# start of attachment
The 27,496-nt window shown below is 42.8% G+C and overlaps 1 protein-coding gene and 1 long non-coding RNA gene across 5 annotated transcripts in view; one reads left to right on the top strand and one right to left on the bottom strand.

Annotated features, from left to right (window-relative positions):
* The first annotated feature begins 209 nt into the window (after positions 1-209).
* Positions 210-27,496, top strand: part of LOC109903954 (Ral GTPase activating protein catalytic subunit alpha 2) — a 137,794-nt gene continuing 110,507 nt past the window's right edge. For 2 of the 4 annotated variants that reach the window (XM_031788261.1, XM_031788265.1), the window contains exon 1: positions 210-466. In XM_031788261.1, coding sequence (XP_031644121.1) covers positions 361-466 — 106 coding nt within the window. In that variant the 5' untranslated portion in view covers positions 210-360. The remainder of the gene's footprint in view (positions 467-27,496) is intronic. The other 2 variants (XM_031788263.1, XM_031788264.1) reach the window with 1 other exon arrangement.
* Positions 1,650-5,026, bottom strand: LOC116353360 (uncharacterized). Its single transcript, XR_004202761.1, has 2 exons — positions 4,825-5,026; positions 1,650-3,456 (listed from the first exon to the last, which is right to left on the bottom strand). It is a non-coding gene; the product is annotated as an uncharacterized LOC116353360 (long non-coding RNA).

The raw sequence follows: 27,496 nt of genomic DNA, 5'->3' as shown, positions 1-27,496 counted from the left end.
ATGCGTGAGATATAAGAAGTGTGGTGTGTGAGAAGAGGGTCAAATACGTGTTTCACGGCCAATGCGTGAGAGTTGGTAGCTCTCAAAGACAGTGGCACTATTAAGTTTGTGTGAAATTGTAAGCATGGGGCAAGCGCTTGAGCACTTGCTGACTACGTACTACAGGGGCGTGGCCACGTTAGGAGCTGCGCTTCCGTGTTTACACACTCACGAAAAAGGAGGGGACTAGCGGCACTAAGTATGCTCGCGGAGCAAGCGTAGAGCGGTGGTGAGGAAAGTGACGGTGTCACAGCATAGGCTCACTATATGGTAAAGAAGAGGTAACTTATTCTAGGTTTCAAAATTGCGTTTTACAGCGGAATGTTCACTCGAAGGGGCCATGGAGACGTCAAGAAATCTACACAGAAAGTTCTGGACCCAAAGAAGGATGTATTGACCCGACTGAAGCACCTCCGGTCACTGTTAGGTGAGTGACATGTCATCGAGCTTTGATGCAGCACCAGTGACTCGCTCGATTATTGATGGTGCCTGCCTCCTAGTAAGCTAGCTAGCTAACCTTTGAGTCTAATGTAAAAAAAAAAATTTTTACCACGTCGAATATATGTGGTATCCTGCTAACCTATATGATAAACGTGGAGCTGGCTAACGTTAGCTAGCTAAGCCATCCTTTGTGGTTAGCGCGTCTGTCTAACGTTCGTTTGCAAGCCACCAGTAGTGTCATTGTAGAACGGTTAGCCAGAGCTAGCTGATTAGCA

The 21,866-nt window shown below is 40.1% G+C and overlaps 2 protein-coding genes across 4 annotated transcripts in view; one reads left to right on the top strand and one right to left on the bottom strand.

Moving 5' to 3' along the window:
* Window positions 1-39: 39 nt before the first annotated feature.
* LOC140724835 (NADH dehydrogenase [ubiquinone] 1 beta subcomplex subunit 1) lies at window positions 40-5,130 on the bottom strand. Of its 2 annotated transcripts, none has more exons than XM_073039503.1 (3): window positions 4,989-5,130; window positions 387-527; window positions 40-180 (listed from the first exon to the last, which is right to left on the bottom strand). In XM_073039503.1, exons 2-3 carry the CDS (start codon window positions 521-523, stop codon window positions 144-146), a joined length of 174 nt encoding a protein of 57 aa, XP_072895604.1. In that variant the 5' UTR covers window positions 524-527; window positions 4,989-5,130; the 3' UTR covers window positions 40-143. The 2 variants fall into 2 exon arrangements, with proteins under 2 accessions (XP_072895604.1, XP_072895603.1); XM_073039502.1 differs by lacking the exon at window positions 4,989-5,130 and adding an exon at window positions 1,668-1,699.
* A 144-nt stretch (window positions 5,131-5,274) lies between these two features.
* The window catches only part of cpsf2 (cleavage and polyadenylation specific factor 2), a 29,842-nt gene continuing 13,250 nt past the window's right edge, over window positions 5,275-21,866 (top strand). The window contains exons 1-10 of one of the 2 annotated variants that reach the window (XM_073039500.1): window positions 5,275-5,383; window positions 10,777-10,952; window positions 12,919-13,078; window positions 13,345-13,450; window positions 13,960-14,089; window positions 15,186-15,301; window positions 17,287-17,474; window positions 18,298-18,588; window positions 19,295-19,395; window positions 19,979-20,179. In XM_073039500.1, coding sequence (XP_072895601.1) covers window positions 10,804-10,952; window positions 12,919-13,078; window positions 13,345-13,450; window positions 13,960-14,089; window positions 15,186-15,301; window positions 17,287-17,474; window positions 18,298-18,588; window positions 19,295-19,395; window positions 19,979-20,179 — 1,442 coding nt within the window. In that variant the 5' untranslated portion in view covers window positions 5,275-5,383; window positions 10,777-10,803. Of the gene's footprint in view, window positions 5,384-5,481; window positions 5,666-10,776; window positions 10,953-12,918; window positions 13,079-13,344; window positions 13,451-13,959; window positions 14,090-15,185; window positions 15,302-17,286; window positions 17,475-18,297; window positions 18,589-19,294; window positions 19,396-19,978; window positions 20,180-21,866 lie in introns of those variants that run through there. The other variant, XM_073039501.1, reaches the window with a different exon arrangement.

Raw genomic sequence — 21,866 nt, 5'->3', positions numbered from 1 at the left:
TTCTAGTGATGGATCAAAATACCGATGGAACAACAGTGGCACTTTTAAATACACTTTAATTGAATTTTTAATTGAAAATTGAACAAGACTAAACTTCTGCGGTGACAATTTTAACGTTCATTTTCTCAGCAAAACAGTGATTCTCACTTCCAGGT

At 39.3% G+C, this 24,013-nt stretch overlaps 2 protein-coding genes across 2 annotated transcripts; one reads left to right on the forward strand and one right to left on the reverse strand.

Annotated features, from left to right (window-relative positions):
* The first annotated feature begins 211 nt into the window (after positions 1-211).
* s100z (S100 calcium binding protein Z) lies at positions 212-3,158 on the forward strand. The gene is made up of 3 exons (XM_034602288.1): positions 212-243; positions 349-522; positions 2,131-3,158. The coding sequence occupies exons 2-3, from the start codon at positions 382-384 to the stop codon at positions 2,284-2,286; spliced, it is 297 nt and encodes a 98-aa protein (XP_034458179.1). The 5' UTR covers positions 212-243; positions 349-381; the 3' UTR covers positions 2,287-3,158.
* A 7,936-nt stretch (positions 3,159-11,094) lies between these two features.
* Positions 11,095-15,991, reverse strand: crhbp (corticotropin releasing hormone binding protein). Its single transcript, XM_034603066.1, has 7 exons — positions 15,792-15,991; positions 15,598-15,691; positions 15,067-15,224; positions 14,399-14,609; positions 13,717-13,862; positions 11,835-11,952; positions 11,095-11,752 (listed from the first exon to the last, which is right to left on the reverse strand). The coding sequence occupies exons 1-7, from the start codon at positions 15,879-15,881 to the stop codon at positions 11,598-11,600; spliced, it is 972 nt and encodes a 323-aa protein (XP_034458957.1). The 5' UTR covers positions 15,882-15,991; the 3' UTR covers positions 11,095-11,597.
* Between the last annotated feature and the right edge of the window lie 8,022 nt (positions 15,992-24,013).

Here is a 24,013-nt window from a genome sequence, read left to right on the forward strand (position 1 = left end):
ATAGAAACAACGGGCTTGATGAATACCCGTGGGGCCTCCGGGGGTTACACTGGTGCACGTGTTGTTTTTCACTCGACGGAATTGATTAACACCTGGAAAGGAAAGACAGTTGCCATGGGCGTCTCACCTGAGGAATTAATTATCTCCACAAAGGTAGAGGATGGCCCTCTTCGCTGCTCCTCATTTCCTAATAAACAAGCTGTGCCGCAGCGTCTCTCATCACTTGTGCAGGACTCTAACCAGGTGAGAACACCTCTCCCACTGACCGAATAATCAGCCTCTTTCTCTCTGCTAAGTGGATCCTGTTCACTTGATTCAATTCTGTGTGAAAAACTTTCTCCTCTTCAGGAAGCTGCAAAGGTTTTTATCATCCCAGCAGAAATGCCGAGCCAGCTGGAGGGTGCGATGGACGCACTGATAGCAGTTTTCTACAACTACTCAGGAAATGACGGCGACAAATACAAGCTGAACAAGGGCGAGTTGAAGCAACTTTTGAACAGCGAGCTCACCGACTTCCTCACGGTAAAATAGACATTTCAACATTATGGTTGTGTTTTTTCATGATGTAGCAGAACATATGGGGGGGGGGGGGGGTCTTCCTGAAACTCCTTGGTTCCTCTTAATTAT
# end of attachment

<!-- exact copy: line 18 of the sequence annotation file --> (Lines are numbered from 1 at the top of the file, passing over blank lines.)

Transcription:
* The first annotated feature begins 211 nt into the window (after positions 1-211).